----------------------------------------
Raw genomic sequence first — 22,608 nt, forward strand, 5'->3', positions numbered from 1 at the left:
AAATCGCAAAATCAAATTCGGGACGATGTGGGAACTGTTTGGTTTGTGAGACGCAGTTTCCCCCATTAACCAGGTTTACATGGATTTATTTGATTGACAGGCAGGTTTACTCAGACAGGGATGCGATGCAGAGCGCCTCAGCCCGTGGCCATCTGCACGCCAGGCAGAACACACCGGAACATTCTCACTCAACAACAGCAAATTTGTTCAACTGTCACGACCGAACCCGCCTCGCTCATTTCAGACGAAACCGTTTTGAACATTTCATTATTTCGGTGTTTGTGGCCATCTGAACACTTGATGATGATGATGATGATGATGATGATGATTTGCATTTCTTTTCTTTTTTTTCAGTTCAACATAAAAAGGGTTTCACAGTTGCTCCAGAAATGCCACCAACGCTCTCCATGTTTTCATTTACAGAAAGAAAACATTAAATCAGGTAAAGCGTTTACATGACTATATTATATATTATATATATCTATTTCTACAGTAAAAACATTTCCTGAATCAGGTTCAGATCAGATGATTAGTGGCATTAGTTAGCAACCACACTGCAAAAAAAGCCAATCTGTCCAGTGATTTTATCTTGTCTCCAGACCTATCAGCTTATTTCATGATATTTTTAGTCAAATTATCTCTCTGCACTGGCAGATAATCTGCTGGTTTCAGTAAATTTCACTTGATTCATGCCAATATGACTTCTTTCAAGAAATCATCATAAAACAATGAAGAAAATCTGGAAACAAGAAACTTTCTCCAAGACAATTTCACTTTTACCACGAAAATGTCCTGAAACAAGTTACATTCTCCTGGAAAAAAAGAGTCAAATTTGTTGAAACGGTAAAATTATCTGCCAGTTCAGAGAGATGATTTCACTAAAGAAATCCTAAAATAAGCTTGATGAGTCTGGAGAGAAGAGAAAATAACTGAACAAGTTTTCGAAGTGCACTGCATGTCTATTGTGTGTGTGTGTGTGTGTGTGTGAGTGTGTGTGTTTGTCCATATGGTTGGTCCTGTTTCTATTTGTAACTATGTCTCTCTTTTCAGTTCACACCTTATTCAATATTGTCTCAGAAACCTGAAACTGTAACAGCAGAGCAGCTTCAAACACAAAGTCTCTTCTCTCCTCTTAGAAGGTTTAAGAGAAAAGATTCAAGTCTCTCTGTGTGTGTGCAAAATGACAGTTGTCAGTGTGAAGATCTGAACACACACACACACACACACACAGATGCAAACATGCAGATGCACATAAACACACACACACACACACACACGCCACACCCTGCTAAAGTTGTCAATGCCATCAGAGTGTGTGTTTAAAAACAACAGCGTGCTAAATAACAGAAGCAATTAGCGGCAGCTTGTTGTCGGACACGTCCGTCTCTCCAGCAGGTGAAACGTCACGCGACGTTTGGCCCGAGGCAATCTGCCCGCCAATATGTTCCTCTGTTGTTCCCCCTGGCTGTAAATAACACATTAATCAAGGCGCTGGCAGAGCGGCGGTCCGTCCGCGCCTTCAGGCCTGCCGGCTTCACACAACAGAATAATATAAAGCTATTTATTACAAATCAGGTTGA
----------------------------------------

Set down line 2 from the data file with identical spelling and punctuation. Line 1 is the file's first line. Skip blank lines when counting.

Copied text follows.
AAATCGCAAAATCAAATTCGGGACGATGTGGGAACTGTTTGGTTTGTGAGACGCAGTTTCCCCCATTAACCAGGTTTACATGGATTTATTTGATTGACAGGCAGGTTTACTCAGACAGGGATGCGATGCAGAGCGCCTCAGCCCGTGGCCATCTGCACGCCAGGCAGAACACACCGGAACATTCTCACTCAACAACAGCAAATTTGTTCAACTGTCACGACCGAACCCGCCTCGCTCATTTCAGACGAAACCGTTTTGAACATTTCATTATTTCGGTGTTTGTGGCCATCTGAACACTTGATGATGATGATGATGATGATGATGATGATTTGCATTTCTTTTCTTTTTTTTCAGTTCAACATAAAAAGGGTTTCACAGTTGCTCCAGAAATGCCACCAACGCTCTCCATGTTTTCATTTACAGAAAGAAAACATTAAATCAGGTAAAGCGTTTACATGACTATATTATATATTATATATATCTATTTCTACAGTAAAAACATTTCCTGAATCAGGTTCAGATCAGATGATTAGTGGCATTAGTTAGCAACCACACTGCAAAAAAAGCCAATCTGTCCAGTGATTTTATCTTGTCTCCAGACCTATCAGCTTATTTCATGATATTTTTAGTCAAATTATCTCTCTGCACTGGCAGATAATCTGCTGGTTTCAGTAAATTTCACTTGATTCATGCCAATATGACTTCTTTCAAGAAATCATCATAAAACAATGAAGAAAATCTGGAAACAAGAAACTTTCTCCAAGACAATTTCACTTTTACCACGAAAATGTCCTGAAACAAGTTACATTCTCCTGGAAAAAAAGAGTCAAATTTGTTGAAACGGTAAAATTATCTGCCAGTTCAGAGAGATGATTTCACTAAAGAAATCCTAAAATAAGCTTGATGAGTCTGGAGAGAAGAGAAAATAACTGAACAAGTTTTCGAAGTGCACTGCATGTCTATTGTGTGTGTGTGTGTGTGTGTGTGAGTGTGTGTGTTTGTCCATATGGTTGGTCCTGTTTCTATTTGTAACTATGTCTCTCTTTTCAGTTCACACCTTATTCAATATTGTCTCAGAAACCTGAAACTGTAACAGCAGAGCAGCTTCAAACACAAAGTCTCTTCTCTCCTCTTAGAAGGTTTAAGAGAAAAGATTCAAGTCTCTCTGTGTGTGTGCAAAATGACAGTTGTCAGTGTGAAGATCTGAACACACACACACACACACACACAGATGCAAACATGCAGATGCACATAAACACACACACACACACACACACGCCACACCCTGCTAAAGTTGTCAATGCCATCAGAGTGTGTGTTTAAAAACAACAGCGTGCTAAATAACAGAAGCAATTAGCGGCAGCTTGTTGTCGGACACGTCCGTCTCTCCAGCAGGTGAAACGTCACGCGACGTTTGGCCCGAGGCAATCTGCCCGCCAATATGTTCCTCTGTTGTTCCCCCTGGCTGTAAATAACACATTAATCAAGGCGCTGGCAGAGCGGCGGTCCGTCCGCGCCTTCAGGCCTGCCGGCTTCACACAACAGAATAATATAAAGCTATTTATTACAAATCAGGTTGA